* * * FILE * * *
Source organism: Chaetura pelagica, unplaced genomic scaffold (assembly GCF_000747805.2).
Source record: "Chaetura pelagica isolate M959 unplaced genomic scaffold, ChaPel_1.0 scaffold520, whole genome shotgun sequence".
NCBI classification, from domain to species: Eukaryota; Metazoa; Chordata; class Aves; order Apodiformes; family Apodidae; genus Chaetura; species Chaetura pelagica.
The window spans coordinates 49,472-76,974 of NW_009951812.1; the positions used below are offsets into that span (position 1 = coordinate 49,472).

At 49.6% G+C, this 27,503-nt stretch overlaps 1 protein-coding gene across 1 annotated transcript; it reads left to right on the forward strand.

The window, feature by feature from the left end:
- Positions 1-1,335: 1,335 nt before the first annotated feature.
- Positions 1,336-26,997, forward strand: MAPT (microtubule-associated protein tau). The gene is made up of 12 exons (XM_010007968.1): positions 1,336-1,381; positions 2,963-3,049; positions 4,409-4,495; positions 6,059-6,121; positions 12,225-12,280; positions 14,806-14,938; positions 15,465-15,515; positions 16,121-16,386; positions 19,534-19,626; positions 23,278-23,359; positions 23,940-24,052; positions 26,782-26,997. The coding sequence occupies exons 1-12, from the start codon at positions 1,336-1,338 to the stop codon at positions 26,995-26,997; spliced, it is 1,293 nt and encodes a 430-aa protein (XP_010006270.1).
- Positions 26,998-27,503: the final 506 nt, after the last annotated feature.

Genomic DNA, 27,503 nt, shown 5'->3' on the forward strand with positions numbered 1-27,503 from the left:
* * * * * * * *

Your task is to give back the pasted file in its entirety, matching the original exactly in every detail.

Source organism: Chaetura pelagica, unplaced genomic scaffold (assembly GCF_000747805.2).
Source record: "Chaetura pelagica isolate M959 unplaced genomic scaffold, ChaPel_1.0 scaffold520, whole genome shotgun sequence".
NCBI classification, from domain to species: Eukaryota; Metazoa; Chordata; class Aves; order Apodiformes; family Apodidae; genus Chaetura; species Chaetura pelagica.
The window spans coordinates 49,472-76,974 of NW_009951812.1; the positions used below are offsets into that span (position 1 = coordinate 49,472).

At 49.6% G+C, this 27,503-nt stretch overlaps 1 protein-coding gene across 1 annotated transcript; it reads left to right on the forward strand.

The window, feature by feature from the left end:
- Positions 1-1,335: 1,335 nt before the first annotated feature.
- Positions 1,336-26,997, forward strand: MAPT (microtubule-associated protein tau). The gene is made up of 12 exons (XM_010007968.1): positions 1,336-1,381; positions 2,963-3,049; positions 4,409-4,495; positions 6,059-6,121; positions 12,225-12,280; positions 14,806-14,938; positions 15,465-15,515; positions 16,121-16,386; positions 19,534-19,626; positions 23,278-23,359; positions 23,940-24,052; positions 26,782-26,997. The coding sequence occupies exons 1-12, from the start codon at positions 1,336-1,338 to the stop codon at positions 26,995-26,997; spliced, it is 1,293 nt and encodes a 430-aa protein (XP_010006270.1).
- Positions 26,998-27,503: the final 506 nt, after the last annotated feature.

Genomic DNA, 27,503 nt, shown 5'->3' on the forward strand with positions numbered 1-27,503 from the left: